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Topic: Calculate enthalpy change  (Read 23785 times)

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kivine

  • Guest
Calculate enthalpy change
« on: September 12, 2004, 03:07:10 AM »
Heres the question :

Calculate the amount of heat evolved and the enthalpy change for the following reaction ( assume that 4.3 J are required to raise he temperature of 1 cm3 of all solutions by 1 degree celsius )

------------------------Here is my answer-------------------------------

Empty weighing Boat          = 2.4332g

Zinc Powder + weighing boat       = 3.4349g

Weighing Boat + remains of zinc Powder    = 2.445g

Zinc Powder added             = 3.4349 - 2.445
                                  = 0.9899g



      Mass of Zinc added (gram)       =    ______0.9899___ ___
      Initial Temperature (°C)      =          _______22°C_______
      Highest Temperature (°C)      =          ____ __34°C _______



Zn (s) + CuSO4 (aq) ? Cu (s) + ZnSO4 (aq)


Number of moles of zinc - 0.9899/65.39
             = 0.015138400367028597644899831778559


Enthalpy change – [(4.3 J x 30cm3 x 12°C) / Number of moles of zinc] /1000
                   = 102.25651075872056633028442539892
          = 102.26 KJ/Mol


Since reaction is exothermic : -102.26KJ/Mol


--------------------------------------


Expected answer : -217 kJ/mol



--------------------------------------


My working should be wrong.anyone?
« Last Edit: September 12, 2004, 03:08:49 AM by kivine »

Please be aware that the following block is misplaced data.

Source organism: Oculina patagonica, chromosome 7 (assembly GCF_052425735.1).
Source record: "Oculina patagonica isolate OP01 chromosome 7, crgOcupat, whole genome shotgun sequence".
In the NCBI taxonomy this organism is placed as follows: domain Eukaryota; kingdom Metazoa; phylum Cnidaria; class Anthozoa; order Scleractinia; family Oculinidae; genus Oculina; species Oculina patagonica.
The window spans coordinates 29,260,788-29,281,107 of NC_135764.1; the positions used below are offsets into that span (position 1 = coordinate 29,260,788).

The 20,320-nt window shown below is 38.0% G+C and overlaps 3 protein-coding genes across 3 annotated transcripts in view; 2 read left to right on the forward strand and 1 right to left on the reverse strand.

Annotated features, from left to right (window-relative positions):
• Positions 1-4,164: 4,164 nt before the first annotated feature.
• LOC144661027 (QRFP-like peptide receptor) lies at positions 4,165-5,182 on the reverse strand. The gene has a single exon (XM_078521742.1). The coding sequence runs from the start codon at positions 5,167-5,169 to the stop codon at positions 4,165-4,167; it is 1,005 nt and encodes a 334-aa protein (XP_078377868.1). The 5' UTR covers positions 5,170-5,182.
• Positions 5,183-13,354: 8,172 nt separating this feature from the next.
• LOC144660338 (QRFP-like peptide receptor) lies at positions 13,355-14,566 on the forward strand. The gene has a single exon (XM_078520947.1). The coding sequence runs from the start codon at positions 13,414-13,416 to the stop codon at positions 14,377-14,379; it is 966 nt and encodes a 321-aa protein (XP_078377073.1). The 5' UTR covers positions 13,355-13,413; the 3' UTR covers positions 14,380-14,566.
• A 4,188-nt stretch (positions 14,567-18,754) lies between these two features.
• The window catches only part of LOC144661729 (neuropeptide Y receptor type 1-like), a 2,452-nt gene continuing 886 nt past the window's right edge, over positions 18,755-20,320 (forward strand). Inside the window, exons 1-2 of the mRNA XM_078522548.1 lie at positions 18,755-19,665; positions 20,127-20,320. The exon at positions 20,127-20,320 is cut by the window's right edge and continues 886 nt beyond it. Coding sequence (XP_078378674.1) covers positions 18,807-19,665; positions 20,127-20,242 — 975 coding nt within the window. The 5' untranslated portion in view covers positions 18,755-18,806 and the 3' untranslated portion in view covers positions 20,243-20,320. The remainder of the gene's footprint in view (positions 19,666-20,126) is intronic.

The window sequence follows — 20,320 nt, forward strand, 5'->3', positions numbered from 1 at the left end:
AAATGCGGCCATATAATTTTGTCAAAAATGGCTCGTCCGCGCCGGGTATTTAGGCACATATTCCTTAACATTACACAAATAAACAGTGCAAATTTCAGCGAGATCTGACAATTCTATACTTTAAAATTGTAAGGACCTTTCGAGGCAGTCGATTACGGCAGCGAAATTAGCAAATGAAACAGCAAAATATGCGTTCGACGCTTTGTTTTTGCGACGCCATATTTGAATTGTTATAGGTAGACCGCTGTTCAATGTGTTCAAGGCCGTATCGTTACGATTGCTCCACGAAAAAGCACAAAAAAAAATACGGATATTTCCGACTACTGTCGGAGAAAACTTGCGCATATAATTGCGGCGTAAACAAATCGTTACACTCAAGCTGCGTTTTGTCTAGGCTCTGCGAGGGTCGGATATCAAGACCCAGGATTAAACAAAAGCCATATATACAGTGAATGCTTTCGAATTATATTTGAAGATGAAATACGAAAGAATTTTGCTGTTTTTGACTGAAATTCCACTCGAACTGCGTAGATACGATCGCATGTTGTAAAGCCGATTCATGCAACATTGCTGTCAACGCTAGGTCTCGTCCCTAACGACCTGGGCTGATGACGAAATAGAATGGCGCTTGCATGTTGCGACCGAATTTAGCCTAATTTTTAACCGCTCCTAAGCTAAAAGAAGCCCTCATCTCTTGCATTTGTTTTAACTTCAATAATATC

Demotivator

  • Guest
Re:Calculate enthalpy change
« Reply #1 on: September 12, 2004, 02:02:22 PM »
The calculations looks right.  Are you sure the total volume is 30cm3? Are you missing the heat capacity of boat or container?  Is this a lab experiment or a "paper" problem?

kivine

  • Guest
Re:Calculate enthalpy change
« Reply #2 on: September 12, 2004, 09:46:06 PM »
lab experiment.I'm new to this topic. but why is there a need to calculate the heat capacity of boat or container.

The copper sulphate is 30ml = 30cm3 ???

Demotivator

  • Guest
Re:Calculate enthalpy change
« Reply #3 on: September 12, 2004, 10:55:54 PM »
Well, everything that the solution is in contact with allows heat from the solution to transfer to it , meaning  the container gets warm too. The heat you calculated was only from the solution which is probably why the value is too low. Some of the heat flows to the container. Heat in the container = delta T x  heat capacity of container. The heat capacity is usually given so you don't need to calculate it.
But if the lab instructions did not call for it, then perhaps the heat capacity of container was assumed low enough not to contribute significantly, I don't know.
Another problem might be some heat could be lost to the air escaping measurement.
« Last Edit: September 12, 2004, 11:15:11 PM by Demotivator »

kivine

  • Guest
Re:Calculate enthalpy change
« Reply #4 on: September 13, 2004, 08:05:47 AM »
The question asked for heat evolved and enthalpy change. What is the difference, any ideas? or as  Demotivator mentioned
--{Heat in the container = delta T x  heat capacity of container}--  >>> heat evolved

Demotivator

  • Guest
Re:Calculate enthalpy change
« Reply #5 on: September 13, 2004, 10:16:08 AM »
In this case (conditions of constant pressure) the enthalpy and heat are the same number. But The enthalpy carries a negative sign to indicate that heat is evolved.

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